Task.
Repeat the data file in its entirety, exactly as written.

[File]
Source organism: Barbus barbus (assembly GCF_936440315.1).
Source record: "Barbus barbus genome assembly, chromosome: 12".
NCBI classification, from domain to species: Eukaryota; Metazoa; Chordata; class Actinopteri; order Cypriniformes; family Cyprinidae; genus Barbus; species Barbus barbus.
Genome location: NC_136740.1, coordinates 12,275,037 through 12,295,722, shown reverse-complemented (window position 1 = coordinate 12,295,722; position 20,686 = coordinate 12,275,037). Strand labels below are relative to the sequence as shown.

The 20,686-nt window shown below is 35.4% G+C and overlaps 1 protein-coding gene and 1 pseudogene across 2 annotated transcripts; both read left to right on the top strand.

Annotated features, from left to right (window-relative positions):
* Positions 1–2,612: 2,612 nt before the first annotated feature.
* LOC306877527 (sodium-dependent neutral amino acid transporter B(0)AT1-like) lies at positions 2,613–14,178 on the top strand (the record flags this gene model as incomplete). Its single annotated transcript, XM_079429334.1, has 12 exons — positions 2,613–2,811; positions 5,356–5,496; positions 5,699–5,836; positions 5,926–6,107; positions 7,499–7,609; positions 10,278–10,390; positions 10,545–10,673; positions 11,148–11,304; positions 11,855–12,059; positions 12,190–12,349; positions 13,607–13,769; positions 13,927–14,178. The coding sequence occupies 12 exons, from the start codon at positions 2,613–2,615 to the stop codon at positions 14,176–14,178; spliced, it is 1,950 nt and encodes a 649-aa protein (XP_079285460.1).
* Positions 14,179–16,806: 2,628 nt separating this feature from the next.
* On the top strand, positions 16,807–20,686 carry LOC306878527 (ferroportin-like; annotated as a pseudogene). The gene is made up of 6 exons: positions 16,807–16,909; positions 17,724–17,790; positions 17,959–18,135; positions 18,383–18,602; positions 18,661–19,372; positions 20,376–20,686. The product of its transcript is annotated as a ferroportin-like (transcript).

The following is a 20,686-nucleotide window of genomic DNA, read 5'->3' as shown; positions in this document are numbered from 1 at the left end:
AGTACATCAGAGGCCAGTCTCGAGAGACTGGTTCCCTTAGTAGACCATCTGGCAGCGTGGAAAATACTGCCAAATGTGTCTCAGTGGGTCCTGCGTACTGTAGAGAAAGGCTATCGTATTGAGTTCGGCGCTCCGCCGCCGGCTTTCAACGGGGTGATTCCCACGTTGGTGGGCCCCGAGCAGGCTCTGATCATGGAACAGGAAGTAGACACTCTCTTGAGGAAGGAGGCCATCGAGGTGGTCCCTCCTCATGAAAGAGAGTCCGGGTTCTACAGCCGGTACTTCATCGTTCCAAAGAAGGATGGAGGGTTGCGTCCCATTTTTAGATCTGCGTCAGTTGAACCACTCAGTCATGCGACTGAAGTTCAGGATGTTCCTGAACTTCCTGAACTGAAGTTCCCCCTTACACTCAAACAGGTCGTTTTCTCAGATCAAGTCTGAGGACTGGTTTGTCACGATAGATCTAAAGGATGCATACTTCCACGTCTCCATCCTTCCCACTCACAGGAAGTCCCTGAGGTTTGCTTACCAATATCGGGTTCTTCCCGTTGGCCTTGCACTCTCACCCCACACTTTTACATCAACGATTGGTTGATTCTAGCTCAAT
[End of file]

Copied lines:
Source organism: Barbus barbus (assembly GCF_936440315.1).
Source record: "Barbus barbus genome assembly, chromosome: 12".
NCBI classification, from domain to species: Eukaryota; Metazoa; Chordata; class Actinopteri; order Cypriniformes; family Cyprinidae; genus Barbus; species Barbus barbus.
Genome location: NC_136740.1, coordinates 12,275,037 through 12,295,722, shown reverse-complemented (window position 1 = coordinate 12,295,722; position 20,686 = coordinate 12,275,037). Strand labels below are relative to the sequence as shown.

The 20,686-nt window shown below is 35.4% G+C and overlaps 1 protein-coding gene and 1 pseudogene across 2 annotated transcripts; both read left to right on the top strand.

Annotated features, from left to right (window-relative positions):
* Positions 1–2,612: 2,612 nt before the first annotated feature.
* LOC306877527 (sodium-dependent neutral amino acid transporter B(0)AT1-like) lies at positions 2,613–14,178 on the top strand (the record flags this gene model as incomplete). Its single annotated transcript, XM_079429334.1, has 12 exons — positions 2,613–2,811; positions 5,356–5,496; positions 5,699–5,836; positions 5,926–6,107; positions 7,499–7,609; positions 10,278–10,390; positions 10,545–10,673; positions 11,148–11,304; positions 11,855–12,059; positions 12,190–12,349; positions 13,607–13,769; positions 13,927–14,178. The coding sequence occupies 12 exons, from the start codon at positions 2,613–2,615 to the stop codon at positions 14,176–14,178; spliced, it is 1,950 nt and encodes a 649-aa protein (XP_079285460.1).
* Positions 14,179–16,806: 2,628 nt separating this feature from the next.
* On the top strand, positions 16,807–20,686 carry LOC306878527 (ferroportin-like; annotated as a pseudogene). The gene is made up of 6 exons: positions 16,807–16,909; positions 17,724–17,790; positions 17,959–18,135; positions 18,383–18,602; positions 18,661–19,372; positions 20,376–20,686. The product of its transcript is annotated as a ferroportin-like (transcript).

The following is a 20,686-nucleotide window of genomic DNA, read 5'->3' as shown; positions in this document are numbered from 1 at the left end:
AGTACATCAGAGGCCAGTCTCGAGAGACTGGTTCCCTTAGTAGACCATCTGGCAGCGTGGAAAATACTGCCAAATGTGTCTCAGTGGGTCCTGCGTACTGTAGAGAAAGGCTATCGTATTGAGTTCGGCGCTCCGCCGCCGGCTTTCAACGGGGTGATTCCCACGTTGGTGGGCCCCGAGCAGGCTCTGATCATGGAACAGGAAGTAGACACTCTCTTGAGGAAGGAGGCCATCGAGGTGGTCCCTCCTCATGAAAGAGAGTCCGGGTTCTACAGCCGGTACTTCATCGTTCCAAAGAAGGATGGAGGGTTGCGTCCCATTTTTAGATCTGCGTCAGTTGAACCACTCAGTCATGCGACTGAAGTTCAGGATGTTCCTGAACTTCCTGAACTGAAGTTCCCCCTTACACTCAAACAGGTCGTTTTCTCAGATCAAGTCTGAGGACTGGTTTGTCACGATAGATCTAAAGGATGCATACTTCCACGTCTCCATCCTTCCCACTCACAGGAAGTCCCTGAGGTTTGCTTACCAATATCGGGTTCTTCCCGTTGGCCTTGCACTCTCACCCCACACTTTTACATCAACGATTGGTTGATTCTAGCTCAAT